Explore How Conflict Effects Those Not Fighting in the Conflict Poems
In The Falling Leaves and Poppies, compare the effects conflict has on those not fighting.In Poppies by Jane Weir and The Falling Leaves by Margaret Postgate Cole both poets use a variety of methods to show effects conflict has on those not fighting.Use of structure and language is important in presenting these effects.
This essay will explore both poems to analyse the effects of different methods as implemented by the poets. The structure used in the poems along with similes and metaphors to describe the soldiers in both poems give a sad, solemn tone, to show how the poet was effected by conflict.
The use of enjambment in The Falling Leaves gives the sense of long pauses and broken thoughts and feelings of the poet showing that it saddens the poet to think of hundreds of soldiers losing their lives in war. In Poppies, “All my words flattened, rolled, turned into felt, slowly melting. ”, is used to show that the feeling of her son leaving to fight in a war was hard to explain and that the words meant nothing as the feeling was too strong to explain in words. The emotion of the poet is clearly described in both poems. I resisted the impulse” and “I was brave, as I walked with you”. Both quotes from Poppies show that although the poet felt upset that her son was going to war, and that she felt he was too young, she allowed her son to do as he wanted. This shows realisation that he had grown up, that it wasn’t her decision to allow him to go and that she didn’t want to upset him by showing how she really felt. In The Falling Leaves, the poet describes her emotion through the weather. “like snowflakes wiping out the noon;” this shows that she was feeling saddened and upset from what she had seen.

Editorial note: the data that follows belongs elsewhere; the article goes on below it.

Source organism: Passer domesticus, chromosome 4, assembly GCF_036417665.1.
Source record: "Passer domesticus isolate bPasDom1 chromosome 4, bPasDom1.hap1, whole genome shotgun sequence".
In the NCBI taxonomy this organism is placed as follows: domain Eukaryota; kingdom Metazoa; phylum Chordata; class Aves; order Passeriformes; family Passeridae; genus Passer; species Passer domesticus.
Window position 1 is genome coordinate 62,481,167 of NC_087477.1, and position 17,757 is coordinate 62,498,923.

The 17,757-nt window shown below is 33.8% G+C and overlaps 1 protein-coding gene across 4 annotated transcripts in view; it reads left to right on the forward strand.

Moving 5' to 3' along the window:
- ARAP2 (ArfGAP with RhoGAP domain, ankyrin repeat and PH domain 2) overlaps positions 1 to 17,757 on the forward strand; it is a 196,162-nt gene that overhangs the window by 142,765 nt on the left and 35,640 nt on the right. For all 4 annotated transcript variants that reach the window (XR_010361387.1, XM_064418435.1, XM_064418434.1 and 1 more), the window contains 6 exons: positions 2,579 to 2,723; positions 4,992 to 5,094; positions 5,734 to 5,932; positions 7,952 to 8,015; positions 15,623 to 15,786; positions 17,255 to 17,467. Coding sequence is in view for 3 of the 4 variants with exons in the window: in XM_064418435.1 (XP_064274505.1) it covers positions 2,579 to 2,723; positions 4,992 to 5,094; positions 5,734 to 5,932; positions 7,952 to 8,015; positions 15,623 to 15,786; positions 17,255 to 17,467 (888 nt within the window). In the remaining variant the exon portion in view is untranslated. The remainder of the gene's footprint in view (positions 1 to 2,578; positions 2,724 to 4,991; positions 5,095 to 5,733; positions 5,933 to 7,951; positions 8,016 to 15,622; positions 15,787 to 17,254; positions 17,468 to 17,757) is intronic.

Both poems describe the soldiers as innocent. For example, in Poppies, the poet’s memories of her son were all those of his youth, showing that he was still an innocent child. In The Falling Leaves soldiers are compared to graceful, white snowflakes. “Like snowflakes falling on the Flemish clay”. White is purity, cleanliness, and innocence. This may be emphasising the idea that all soldiers were still children that needed guidance from their parents and were naive and were only killed as they had little guidance.
This idea of innocence could show that the impact on those not fighting was much larger because the soldiers did not deserve to die in the eyes of the poets. However, the soldiers are also described as “brown leaves dropping from their tree”. This may give the impression that those fighting were not important, just as leaves aren’t important to a tree. The idea of the brown leaves may mean that they had completed their ‘service’ and were no longer useful but that it was not an issue as new soldiers would replace them.
The amount of death is recognised in The Falling Leaves, the soldiers are described as “a gallant multitude”, generalising huge number of dead soldiers as one unit. This lessens the portrayed sorrow of those not fighting by making all soldiers faceless and identical. Whereas in Poppies, it is much more personalised, this creates a feeling of grief and shows that the poet thinks it may be harder to cope with the loss of those in war than is portrayed in The Falling Leaves.